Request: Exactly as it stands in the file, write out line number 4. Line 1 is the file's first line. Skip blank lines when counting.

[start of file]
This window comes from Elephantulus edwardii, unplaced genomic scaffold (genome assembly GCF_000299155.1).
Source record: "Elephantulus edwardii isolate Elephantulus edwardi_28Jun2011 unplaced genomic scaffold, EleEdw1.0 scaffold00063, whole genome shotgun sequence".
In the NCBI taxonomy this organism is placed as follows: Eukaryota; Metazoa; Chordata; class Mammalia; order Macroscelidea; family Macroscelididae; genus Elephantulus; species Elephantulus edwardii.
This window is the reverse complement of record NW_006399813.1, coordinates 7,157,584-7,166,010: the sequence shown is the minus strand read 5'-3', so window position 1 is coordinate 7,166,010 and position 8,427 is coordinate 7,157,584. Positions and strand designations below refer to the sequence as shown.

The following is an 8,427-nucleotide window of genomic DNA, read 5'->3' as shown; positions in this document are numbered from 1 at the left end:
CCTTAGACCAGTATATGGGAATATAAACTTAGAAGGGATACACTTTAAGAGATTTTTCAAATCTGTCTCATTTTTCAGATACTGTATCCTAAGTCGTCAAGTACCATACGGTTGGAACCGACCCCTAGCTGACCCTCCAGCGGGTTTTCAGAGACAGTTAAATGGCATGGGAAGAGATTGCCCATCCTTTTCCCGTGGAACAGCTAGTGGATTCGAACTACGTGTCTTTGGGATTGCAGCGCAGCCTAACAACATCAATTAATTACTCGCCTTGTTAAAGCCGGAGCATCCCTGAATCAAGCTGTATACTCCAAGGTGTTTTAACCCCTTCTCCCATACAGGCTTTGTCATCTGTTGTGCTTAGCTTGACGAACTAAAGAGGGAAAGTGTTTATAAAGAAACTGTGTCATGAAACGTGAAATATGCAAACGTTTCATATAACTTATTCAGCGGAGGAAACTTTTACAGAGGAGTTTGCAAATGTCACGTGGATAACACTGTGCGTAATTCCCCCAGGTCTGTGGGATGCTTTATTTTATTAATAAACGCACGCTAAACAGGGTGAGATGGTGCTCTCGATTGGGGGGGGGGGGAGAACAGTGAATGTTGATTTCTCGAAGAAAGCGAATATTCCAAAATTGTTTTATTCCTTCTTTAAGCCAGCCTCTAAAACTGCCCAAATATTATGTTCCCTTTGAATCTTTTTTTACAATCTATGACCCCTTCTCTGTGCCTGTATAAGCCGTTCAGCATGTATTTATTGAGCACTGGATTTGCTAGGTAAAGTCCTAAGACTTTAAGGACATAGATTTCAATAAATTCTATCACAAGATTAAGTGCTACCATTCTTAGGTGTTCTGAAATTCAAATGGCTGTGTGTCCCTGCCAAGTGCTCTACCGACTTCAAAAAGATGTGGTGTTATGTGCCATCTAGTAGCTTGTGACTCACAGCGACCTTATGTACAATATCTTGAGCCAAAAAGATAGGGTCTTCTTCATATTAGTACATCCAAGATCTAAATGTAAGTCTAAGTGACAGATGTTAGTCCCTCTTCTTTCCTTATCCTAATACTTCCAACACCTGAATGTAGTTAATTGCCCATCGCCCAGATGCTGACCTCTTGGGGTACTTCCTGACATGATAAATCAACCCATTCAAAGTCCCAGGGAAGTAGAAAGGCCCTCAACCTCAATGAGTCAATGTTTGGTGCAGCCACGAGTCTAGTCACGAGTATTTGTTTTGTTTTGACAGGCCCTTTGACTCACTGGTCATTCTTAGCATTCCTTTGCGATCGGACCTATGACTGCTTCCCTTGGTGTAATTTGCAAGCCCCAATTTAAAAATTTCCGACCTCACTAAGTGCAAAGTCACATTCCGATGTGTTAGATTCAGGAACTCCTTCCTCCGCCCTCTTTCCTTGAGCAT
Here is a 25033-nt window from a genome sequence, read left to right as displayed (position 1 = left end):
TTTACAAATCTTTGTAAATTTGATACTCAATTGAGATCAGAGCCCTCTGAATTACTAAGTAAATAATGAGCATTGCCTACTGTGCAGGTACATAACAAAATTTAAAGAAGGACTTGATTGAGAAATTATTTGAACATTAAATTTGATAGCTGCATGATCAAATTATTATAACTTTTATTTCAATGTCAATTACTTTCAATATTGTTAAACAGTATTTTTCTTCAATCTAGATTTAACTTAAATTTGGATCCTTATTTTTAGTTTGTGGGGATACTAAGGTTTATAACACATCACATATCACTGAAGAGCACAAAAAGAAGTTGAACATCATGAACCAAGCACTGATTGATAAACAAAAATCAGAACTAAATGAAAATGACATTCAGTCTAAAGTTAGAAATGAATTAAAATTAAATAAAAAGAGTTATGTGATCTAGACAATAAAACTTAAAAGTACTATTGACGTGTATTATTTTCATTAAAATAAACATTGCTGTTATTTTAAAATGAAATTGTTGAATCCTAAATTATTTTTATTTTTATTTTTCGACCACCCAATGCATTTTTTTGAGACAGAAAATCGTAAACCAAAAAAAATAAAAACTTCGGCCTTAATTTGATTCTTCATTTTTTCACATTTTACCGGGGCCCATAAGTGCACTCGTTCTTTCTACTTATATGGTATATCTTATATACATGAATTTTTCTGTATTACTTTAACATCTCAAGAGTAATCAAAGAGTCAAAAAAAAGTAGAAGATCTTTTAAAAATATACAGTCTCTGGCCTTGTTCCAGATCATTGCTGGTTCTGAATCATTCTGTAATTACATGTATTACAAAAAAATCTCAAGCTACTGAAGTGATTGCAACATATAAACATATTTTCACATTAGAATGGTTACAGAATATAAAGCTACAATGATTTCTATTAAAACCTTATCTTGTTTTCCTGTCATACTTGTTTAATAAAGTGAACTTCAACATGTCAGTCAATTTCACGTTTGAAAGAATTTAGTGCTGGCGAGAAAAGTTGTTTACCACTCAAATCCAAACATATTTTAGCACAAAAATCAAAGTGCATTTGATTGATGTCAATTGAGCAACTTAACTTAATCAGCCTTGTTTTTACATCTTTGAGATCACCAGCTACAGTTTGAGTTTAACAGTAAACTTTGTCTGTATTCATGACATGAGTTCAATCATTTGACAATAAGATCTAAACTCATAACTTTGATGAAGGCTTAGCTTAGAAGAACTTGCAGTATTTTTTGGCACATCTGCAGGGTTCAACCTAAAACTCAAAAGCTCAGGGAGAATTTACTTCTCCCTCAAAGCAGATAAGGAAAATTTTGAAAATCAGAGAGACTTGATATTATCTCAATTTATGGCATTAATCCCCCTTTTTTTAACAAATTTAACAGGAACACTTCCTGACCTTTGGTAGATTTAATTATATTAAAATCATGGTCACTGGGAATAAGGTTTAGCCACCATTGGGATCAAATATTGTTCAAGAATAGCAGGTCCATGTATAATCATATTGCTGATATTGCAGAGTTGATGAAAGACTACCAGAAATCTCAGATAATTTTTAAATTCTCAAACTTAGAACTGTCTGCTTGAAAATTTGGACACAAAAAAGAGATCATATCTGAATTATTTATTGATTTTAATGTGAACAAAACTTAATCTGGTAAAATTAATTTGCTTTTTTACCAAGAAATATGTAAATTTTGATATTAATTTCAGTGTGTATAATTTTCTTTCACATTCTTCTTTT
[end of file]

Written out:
This window is the reverse complement of record NW_006399813.1, coordinates 7,157,584-7,166,010: the sequence shown is the minus strand read 5'-3', so window position 1 is coordinate 7,166,010 and position 8,427 is coordinate 7,157,584. Positions and strand designations below refer to the sequence as shown.